Much of the traditional and prevailing dogmas surrounding factors affecting students' experiences and outcomes of schooling throughout their primary and secondary years - especially socio-cultural and socio-economic factors - are now understood to be products of methodological and statistical artefact, and amount to little more than religious adherence to the moribund ideologies of biological and social determinism. In this paper, key findings are presented highlighting real effects from recent and emerging local and international research on educational effectiveness. For example, whereas students' literacy skills, general academic achievements, attitudes, behaviours and experiences of schooling are influenced by the background and intake characteristics, the magnitude of these effects pale into insignificance compared with class/teacher effects. This is, the quality of teaching and learning provision are by far the most salient findings from the related local and international evidence-based research indicate that what matters most is quality teachers and teaching, supported by strategic teacher professional development.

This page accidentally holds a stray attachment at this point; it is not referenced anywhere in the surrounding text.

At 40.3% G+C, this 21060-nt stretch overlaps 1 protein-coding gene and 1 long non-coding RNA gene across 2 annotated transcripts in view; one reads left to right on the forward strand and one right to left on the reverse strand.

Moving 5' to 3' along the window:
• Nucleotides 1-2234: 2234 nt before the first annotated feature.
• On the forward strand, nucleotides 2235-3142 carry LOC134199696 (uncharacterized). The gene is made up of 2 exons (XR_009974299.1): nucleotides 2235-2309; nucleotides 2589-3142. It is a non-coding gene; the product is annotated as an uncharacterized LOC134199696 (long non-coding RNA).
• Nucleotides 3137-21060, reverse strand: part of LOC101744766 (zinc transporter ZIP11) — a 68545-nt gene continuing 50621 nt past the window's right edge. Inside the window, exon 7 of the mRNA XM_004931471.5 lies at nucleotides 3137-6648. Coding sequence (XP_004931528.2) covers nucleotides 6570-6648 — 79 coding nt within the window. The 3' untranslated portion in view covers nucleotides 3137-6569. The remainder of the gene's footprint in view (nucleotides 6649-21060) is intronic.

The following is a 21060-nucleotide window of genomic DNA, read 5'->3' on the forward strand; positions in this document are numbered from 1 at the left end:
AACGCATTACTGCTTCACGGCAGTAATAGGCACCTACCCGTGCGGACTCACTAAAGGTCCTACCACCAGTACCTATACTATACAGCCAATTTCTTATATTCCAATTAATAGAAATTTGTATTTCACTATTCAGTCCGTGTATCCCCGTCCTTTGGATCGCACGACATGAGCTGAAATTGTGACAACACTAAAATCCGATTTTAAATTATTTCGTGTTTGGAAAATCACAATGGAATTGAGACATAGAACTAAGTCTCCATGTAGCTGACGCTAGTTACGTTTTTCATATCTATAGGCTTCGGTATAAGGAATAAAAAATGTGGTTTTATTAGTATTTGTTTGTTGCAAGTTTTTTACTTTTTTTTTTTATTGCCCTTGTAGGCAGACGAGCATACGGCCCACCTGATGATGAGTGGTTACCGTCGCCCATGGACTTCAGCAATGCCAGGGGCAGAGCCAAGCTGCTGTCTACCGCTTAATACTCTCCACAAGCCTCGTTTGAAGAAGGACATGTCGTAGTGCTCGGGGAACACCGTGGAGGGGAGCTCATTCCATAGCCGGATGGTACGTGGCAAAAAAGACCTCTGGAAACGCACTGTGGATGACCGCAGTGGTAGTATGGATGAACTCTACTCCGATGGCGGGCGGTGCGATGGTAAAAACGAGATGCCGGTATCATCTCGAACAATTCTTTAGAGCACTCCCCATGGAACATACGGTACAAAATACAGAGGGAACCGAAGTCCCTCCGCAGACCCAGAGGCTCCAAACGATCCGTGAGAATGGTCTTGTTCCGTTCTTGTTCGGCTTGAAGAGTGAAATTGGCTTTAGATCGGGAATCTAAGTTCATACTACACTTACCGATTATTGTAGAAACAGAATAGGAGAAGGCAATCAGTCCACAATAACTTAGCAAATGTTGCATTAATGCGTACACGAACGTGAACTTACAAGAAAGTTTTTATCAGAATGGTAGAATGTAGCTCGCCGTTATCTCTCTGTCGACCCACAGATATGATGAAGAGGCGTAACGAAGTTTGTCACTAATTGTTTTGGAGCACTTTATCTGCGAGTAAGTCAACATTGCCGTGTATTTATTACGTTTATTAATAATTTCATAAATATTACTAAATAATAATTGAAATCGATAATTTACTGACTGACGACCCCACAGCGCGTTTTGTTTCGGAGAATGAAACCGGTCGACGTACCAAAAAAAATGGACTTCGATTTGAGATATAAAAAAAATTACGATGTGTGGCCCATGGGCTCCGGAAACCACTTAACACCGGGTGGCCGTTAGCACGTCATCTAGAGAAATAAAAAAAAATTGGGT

Rowe, Ken, "The Importance of Teacher Quality As A Key Determinant of Students’ Experiences and Outcomes of Schooling" (2003).